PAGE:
Jonah Goldberg

The truth is that the Cold War's most dangerous legacy remains the bundle of radioactive lies that poisoned so many lands and deformed so many minds. The Soviets fueled national-socialist movements around the globe, telling the poor that if they embraced violent revolution and systematically purged capitalism, tradition and religion from their societies, they would hasten their ascent to the sunny uplands of history. The reverse was true: Whole generations were either slaughtered or left to live as dehumanized industrial cogs, or to labor as serfs tending crops amidst the bleached bones of their fellow countrymen.

The Soviets spread lies about the nature of democracy and destroyed indigenous democratic movements, lest they leech off the revolutionary ardor of groups both more murderous and more loyal to the Kremlin. In the West, they employed useful idiots in academia and the press to foment self-hatred and eat away at civilizational self-confidence with cancerously idiotic arguments about the "moral equivalence" between West and East. They funded antiwar movements, peace congresses and supposedly crusading "independent" journalists. For example, they spread the lie around the globe that America invented AIDS to kill blacks.

That lie made it all the way to Barack Obama's church, where Obama's former mentor and pastor, Jeremiah Wright, would repeat it with blindingly ignorant passion, saying that America invented "the HIV virus as a means of genocide against people of color."

Obama talks a lot about wanting to move beyond the "stale arguments" of the Cold War. In one sense that's fine, since that twilight struggle is over. But in another sense, as we watch him apologize for America's history, it is hard to shake the feeling that he only saw one side's arguments as "stale."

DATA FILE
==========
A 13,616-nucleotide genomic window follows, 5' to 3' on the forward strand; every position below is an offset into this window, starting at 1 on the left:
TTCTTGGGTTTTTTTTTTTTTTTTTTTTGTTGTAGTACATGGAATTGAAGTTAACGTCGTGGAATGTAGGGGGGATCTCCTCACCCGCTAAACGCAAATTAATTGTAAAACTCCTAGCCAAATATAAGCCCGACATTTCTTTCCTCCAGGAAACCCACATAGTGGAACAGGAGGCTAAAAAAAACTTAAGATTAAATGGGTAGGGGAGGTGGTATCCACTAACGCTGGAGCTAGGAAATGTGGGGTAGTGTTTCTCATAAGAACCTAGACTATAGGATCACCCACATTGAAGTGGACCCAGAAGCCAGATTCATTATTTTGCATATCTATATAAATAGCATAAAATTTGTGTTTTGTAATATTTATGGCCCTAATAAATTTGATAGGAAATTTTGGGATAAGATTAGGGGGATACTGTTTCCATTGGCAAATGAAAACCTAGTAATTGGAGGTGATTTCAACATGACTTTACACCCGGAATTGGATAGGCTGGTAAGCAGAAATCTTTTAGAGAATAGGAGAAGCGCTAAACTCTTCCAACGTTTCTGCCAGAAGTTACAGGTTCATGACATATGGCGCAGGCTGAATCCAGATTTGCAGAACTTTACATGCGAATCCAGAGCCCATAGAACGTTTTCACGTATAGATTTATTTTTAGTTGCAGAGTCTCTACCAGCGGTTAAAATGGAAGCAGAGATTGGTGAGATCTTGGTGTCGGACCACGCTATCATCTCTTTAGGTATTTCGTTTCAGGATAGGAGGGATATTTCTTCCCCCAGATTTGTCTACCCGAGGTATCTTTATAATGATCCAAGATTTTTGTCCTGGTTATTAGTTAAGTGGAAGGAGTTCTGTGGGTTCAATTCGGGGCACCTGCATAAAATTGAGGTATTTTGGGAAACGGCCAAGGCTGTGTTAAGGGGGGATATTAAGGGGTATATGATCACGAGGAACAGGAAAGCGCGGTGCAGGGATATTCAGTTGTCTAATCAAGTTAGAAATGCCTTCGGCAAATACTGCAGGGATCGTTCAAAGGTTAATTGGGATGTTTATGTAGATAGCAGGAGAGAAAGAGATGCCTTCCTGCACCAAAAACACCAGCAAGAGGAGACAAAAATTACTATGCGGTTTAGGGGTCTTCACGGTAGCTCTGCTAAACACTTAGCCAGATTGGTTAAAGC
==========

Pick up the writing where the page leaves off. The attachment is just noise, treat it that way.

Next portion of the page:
That wouldn't matter if the past were a page one could merely turn, as Obama frequently claims. But the Cold War's lessons aren't so irrelevant to the times we live in. The past is never completely irrelevant.

One small example: The Wall Street Journal's Dan Henninger asked a former Eastern European dissident imprisoned by Communists: "If you were sitting in a cell in Cuba, Iran or Syria and saw this photo of a smiling American president shaking hands with a smiling Hugo Chavez, what would you think?"

The former dissident responded: "I would think that I was losing ground."

When I see the president telling so many of America's enemies and critics what they want to hear, I feel like we're all losing ground -- ground that was worth winning.

Jonah Goldberg

Jonah Goldberg is editor-at-large of National Review Online,and the author of the book The Tyranny of Clichés. You can reach him via Twitter @JonahNRO.
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